42. 42. Circular path Try the following circular path with ARCTO, MOVETO (0, 0) ARCTO (1, 0, 0.5, CF::ArcCW) CF::ArcCW means clockwise.
  43. 43. Circular path
  44. 44. Circular path To complete the path as a circle, MOVETO (0, 0) ARCTO (1, 0, 0.5) ARCTO (0, 0, 0.5) CLOSEPOLY () STROKE () [] FILL [h 60 sat 1 b 1]
  45. 45. Circular path
  46. 46. Circular path To draw an ellipse, MOVETO (0, 0) ARCTO (1, 0, 0.5, 0.3, 180) ARCTO (0, 0, 0.5, 0.3, 180) CLOSEPOLY () STROKE () [] FILL [h 60 sat 1 b 1]
  47. 47. Circular path
  48. 48. Colour wheel – hue
  49. 49. Example photo
  50. 50. More path command We start from a simple LINETO with the use of sine and cosine functions we have learnt in secondary school. LINETO (cos(?), sin(?))
  51. 51. Coordinate geometry y (+) sin (θ) angle θ x (-) centre (0, 0) y (-) cos (θ) x (+)
  52. 52. More path command Let’s put it together. MOVETO (1, 0) LINETO (cos(30), sin(30)) STROKE () []
  53. 53. More path command We do repetition within a path. MOVETO (1, 0) loop 2 [r 30] { LINETO (cos(30), sin(30)) } STROKE () []
  54. 54. More path command We do more repetitions to form a polygon. MOVETO (1, 0) loop 12 [r 30] { LINETO (cos(30), sin(30)) } CLOSEPOLY () STROKE () []
  55. 55. More path command We add a bit complication. MOVETO (1, 0) loop 12 [r (360/13)] { LINETO (cos(360/13), sin(360/13)} } CLOSEPOLY () STROKE () []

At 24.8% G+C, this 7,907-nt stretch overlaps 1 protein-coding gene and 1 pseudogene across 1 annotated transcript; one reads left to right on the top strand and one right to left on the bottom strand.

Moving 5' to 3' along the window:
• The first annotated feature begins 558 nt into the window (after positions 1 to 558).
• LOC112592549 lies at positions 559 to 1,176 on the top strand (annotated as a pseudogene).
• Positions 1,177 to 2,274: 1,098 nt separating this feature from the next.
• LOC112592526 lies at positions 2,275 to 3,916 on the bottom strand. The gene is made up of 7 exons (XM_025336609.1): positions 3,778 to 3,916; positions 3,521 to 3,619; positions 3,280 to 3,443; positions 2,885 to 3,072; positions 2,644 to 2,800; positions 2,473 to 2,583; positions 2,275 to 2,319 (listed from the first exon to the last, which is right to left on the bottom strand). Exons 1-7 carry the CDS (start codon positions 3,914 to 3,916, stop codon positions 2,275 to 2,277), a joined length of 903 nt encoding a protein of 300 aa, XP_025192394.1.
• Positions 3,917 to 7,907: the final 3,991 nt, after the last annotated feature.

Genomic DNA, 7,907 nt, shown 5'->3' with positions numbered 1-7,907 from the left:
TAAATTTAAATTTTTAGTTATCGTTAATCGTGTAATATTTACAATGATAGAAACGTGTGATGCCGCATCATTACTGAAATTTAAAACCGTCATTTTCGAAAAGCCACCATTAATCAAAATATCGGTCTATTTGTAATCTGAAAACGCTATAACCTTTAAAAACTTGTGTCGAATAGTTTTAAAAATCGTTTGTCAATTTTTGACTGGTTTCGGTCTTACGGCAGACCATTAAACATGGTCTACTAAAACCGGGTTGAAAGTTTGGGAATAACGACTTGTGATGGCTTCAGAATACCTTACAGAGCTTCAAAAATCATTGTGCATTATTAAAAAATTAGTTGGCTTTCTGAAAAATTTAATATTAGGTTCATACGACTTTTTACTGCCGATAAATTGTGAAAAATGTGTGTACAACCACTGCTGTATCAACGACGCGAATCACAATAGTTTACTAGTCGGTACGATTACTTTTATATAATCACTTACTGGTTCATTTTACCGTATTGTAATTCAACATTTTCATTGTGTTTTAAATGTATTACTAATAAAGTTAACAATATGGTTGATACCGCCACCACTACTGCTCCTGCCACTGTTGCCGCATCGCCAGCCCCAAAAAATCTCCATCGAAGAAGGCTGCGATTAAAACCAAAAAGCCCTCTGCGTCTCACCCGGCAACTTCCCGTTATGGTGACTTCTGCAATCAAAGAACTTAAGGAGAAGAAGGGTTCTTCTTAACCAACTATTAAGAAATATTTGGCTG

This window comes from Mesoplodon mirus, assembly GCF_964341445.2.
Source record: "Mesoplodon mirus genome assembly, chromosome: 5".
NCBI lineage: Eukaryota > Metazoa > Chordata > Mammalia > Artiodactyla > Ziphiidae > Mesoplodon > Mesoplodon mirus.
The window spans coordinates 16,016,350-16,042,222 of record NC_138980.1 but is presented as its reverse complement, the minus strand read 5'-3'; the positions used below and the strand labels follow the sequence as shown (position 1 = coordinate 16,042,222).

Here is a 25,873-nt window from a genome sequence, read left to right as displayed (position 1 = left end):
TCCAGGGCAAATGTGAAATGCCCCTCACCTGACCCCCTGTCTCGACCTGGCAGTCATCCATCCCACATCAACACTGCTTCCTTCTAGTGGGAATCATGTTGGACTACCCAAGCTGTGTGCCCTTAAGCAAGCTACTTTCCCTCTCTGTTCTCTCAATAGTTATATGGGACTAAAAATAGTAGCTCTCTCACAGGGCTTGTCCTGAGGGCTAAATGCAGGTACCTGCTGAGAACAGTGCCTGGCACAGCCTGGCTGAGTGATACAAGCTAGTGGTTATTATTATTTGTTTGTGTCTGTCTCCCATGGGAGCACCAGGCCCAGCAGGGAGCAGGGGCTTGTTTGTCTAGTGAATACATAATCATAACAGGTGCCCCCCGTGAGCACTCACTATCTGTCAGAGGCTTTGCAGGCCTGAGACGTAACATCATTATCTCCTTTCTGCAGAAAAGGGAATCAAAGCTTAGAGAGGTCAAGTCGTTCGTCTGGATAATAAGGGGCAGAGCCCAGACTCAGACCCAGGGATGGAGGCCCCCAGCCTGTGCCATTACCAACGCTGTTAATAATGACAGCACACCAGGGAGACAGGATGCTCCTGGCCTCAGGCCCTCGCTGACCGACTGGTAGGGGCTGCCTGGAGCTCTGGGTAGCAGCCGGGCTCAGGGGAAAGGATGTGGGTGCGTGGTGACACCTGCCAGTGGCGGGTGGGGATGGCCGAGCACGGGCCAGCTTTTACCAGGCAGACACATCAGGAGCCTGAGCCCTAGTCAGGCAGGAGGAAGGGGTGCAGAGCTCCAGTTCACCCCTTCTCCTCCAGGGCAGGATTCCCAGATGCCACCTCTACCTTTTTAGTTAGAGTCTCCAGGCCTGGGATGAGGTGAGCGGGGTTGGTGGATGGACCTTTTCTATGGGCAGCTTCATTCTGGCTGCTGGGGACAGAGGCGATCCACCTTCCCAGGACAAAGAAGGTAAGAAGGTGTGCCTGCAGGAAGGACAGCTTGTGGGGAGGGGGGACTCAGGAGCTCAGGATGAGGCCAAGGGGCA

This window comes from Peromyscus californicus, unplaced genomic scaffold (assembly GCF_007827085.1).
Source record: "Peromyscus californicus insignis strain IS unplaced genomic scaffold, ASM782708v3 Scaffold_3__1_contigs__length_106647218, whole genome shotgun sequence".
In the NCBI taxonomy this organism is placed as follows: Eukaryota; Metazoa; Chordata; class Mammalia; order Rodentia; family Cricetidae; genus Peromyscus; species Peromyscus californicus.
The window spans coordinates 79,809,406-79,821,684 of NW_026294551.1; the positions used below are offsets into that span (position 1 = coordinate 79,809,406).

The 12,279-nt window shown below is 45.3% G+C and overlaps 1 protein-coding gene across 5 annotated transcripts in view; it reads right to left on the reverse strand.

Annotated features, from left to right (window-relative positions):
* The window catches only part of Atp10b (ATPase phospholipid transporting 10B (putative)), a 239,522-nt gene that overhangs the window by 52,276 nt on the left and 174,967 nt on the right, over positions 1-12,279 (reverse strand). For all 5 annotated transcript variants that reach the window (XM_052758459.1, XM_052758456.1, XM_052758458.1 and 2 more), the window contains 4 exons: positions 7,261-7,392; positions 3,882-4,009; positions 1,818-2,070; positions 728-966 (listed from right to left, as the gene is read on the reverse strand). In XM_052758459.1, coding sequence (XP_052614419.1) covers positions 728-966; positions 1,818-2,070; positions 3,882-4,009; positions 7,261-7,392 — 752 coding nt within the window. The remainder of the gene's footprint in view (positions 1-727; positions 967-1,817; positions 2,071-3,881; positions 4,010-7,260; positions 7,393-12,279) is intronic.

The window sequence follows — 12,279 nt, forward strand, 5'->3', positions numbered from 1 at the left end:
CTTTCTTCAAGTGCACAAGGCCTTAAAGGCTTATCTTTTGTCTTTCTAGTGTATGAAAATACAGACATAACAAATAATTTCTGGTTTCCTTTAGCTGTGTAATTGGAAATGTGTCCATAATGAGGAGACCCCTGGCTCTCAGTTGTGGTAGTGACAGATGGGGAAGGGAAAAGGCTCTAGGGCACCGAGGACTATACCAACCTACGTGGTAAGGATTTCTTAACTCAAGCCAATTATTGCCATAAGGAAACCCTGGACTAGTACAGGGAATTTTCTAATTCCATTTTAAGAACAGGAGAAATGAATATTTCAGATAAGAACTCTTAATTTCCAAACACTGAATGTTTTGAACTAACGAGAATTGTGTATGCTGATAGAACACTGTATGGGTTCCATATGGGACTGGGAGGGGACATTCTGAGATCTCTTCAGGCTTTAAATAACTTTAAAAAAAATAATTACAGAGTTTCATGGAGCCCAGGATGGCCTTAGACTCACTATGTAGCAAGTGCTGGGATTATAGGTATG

56. 56. More path command We add a bit complication. MOVETO (1, 0) loop 12 [r (4*360/13)] { LINETO (cos(4*360/13), sin(4*360/13)) } CLOSEPOLY () STROKE () []
  57. 57. More path command We fill it with colour. MOVETO (1, 0) loop 12 [r (4*360/13)] { LINETO (cos(4*360/13), sin(4*360/13)) } CLOSEPOLY () FILL () []
  58. 58. More path command We modify the fill effect. MOVETO (1, 0) loop 12 [r (4*360/13)] { LINETO (cos(4*360/13), sin(4*360/13)) } CLOSEPOLY () FILL (CF::EvenOdd) []
  59. 59. Sample image
  60. 60. Randomness We may from time to time to create something not that deterministic. That is, we want surprise. In mathematics, it is randomness and probability we have learnt in secondary school.
  61. 61. Randomness Consider throwing a coin, we have Head or Tail. If we design a coin with one side red and other side blue, we can draw the coin. It can either be red or blue. By using Context Free Art, we achieve by using multiple rules of the same name.
  62. 62. Randomness First, we define a red coin, path CoinRed { MOVETO (0, 0) ARCTO (1, 0, 0.5) ARCTO (0, 0, 0.5) STROKE () [] FILL [h 0 sat 1 b 1] }
  63. 63. Randomness Then we define a blue coin, path CoinBlue { MOVETO (0, 0) ARCTO (1, 0, 0.5) ARCTO (0, 0, 0.5) STROKE () [] FILL [h 240 sat 1 b 1] }
  64. 64. Randomness Then we have two definitions of a shape, shape MyCoin { CoinRed [] } shape MyCoin { CoinBlue [] }
  65. 65. Randomness You test by creating a repetition of the MyCoin rule.
  66. 66. Randomness You can control the ‘randomness’ by specifying a number for each rule with the same name. shape myCoin rule 10% { … } rule 90% { … }
  67. 67. Exercise Using a grid of 3 x 3 to design a few graphical patterns.
  68. 68. Exercise Using a grid of 3 x 3 to design a few graphical patterns.
  69. 69. Exercise Create a tile of the basic graphical patterns with the use of randomness.